16 July, 2001
A Transect Through Open Water
Monday, 16 July 2001
God afton! (Good evening!)
Life on Board
Our resident ornithologist, Michael Norman from the Department of Meteorology at the University of Stockholm, told me to watch for the puffins, which had joined our flock of seabirds to fly awkwardly along next to the ship. Beautiful with their unmistakable red and yellow triangular beaks, they aren't very good at flying in the air but underwater they turn graceful and agile.
Where Are We Now?
Last night, the expedition leaders decided to make a transect (relatively straight line) north then turn and go straight east through the open water while we collected data the whole time, stopping for short stations along the way.
Current position is 80o51'N and 18o47' E with a speed of about 13 mph. It is cloudy and windy but not as rough as it was earlier. We are passing by the last of the Svalbard islands, which we can see to the south. They are really rugged and steep, and isolated icebergs are starting to drift past us, probably calved from glaciers somewhere on the islands. Beautiful scenery.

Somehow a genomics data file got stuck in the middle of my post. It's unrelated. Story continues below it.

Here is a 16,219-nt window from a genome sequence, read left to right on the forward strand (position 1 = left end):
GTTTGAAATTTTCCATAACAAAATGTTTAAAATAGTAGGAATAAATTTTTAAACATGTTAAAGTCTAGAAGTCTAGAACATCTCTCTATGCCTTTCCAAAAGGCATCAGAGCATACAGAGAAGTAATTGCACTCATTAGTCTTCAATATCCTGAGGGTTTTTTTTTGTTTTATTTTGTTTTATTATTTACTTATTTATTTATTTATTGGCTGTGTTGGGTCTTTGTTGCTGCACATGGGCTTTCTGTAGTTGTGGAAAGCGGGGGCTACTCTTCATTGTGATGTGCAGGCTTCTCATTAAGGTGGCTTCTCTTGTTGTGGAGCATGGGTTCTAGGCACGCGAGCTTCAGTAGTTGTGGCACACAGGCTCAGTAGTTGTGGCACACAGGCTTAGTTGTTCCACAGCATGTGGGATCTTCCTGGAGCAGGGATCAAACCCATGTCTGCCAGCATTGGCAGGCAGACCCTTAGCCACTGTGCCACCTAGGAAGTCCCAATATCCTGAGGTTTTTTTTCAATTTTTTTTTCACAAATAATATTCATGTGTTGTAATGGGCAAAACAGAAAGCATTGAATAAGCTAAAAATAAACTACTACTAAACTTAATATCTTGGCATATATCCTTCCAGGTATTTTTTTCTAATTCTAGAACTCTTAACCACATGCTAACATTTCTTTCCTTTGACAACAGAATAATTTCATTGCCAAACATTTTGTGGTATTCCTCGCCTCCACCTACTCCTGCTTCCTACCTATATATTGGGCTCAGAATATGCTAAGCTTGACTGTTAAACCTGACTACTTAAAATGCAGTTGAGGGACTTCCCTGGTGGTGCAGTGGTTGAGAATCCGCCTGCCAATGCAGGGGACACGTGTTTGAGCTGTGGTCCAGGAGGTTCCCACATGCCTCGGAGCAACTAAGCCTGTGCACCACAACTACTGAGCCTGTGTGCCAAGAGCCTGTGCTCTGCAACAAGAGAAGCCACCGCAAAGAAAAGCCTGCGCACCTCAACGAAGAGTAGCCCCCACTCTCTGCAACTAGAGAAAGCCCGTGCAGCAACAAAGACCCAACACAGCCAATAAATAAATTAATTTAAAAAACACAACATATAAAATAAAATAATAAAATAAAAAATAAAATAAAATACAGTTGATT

Scientists at Work
After about an hour of sleep, I was awakened from my bunk by a knock at 11 pm last night by the Atmospheric Chemistry Coordinator, Caroline Leck from the Department of Meteorology at the University of Stockholm. We would be processing samples along the transit every 2 hours, starting at 11:15 pm and finishing at 7:15 am tomorrow morning. Rise and shine! At least it is light outside so it makes it a little easier to get up.
The water was still fairly rough so we couldn't cast the big CTD. The ship paused for us along the transit to take samples every 2 hours. Using a single bottle that closes at a certain depth, Dr. Patricia Matrai would tie in to a small platform off the starboard side and lower the bottle to 8 meters depth, pull it up, collect the seawater sample then lower it again to 4 meters depth and collect a sample. I was in the Main Lab on Deck 1 and, at a signal from another person standing outside my window, collected a sample from the onboard flow-through seawater system in the lab at the same time and position that the bottle sample was being collected. These flow-through samples will be analyzed for dissolved and parcticulate dimethylsulfide so it was my job to prepare them and store them correctly for future use. This process takes about one and a half hours then a half an hour wait until the next stop and sample. I was a little tired by 7 am.
God natt! (Good night!)
From Deck 4 on the Icebreaker Oden, somewhere north of Spitzbergen, Dena Rosenberger
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